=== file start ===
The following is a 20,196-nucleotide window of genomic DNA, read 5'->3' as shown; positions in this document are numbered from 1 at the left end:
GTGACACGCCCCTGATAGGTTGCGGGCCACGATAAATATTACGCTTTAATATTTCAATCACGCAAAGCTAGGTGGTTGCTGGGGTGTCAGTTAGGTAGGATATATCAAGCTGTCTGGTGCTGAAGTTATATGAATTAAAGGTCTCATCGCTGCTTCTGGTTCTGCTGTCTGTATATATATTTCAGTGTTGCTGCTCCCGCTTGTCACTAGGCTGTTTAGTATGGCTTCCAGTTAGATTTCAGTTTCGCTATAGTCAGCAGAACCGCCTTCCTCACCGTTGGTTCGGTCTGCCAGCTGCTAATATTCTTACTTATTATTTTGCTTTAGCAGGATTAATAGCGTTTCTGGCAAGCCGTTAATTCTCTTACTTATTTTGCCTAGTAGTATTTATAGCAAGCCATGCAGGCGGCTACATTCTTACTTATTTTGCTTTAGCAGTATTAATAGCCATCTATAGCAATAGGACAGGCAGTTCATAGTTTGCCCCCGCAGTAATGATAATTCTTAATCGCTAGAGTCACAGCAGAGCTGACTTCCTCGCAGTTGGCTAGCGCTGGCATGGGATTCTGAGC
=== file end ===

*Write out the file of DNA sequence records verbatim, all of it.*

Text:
The following is a 20,196-nucleotide window of genomic DNA, read 5'->3' as shown; positions in this document are numbered from 1 at the left end:
GTGACACGCCCCTGATAGGTTGCGGGCCACGATAAATATTACGCTTTAATATTTCAATCACGCAAAGCTAGGTGGTTGCTGGGGTGTCAGTTAGGTAGGATATATCAAGCTGTCTGGTGCTGAAGTTATATGAATTAAAGGTCTCATCGCTGCTTCTGGTTCTGCTGTCTGTATATATATTTCAGTGTTGCTGCTCCCGCTTGTCACTAGGCTGTTTAGTATGGCTTCCAGTTAGATTTCAGTTTCGCTATAGTCAGCAGAACCGCCTTCCTCACCGTTGGTTCGGTCTGCCAGCTGCTAATATTCTTACTTATTATTTTGCTTTAGCAGGATTAATAGCGTTTCTGGCAAGCCGTTAATTCTCTTACTTATTTTGCCTAGTAGTATTTATAGCAAGCCATGCAGGCGGCTACATTCTTACTTATTTTGCTTTAGCAGTATTAATAGCCATCTATAGCAATAGGACAGGCAGTTCATAGTTTGCCCCCGCAGTAATGATAATTCTTAATCGCTAGAGTCACAGCAGAGCTGACTTCCTCGCAGTTGGCTAGCGCTGGCATGGGATTCTGAGC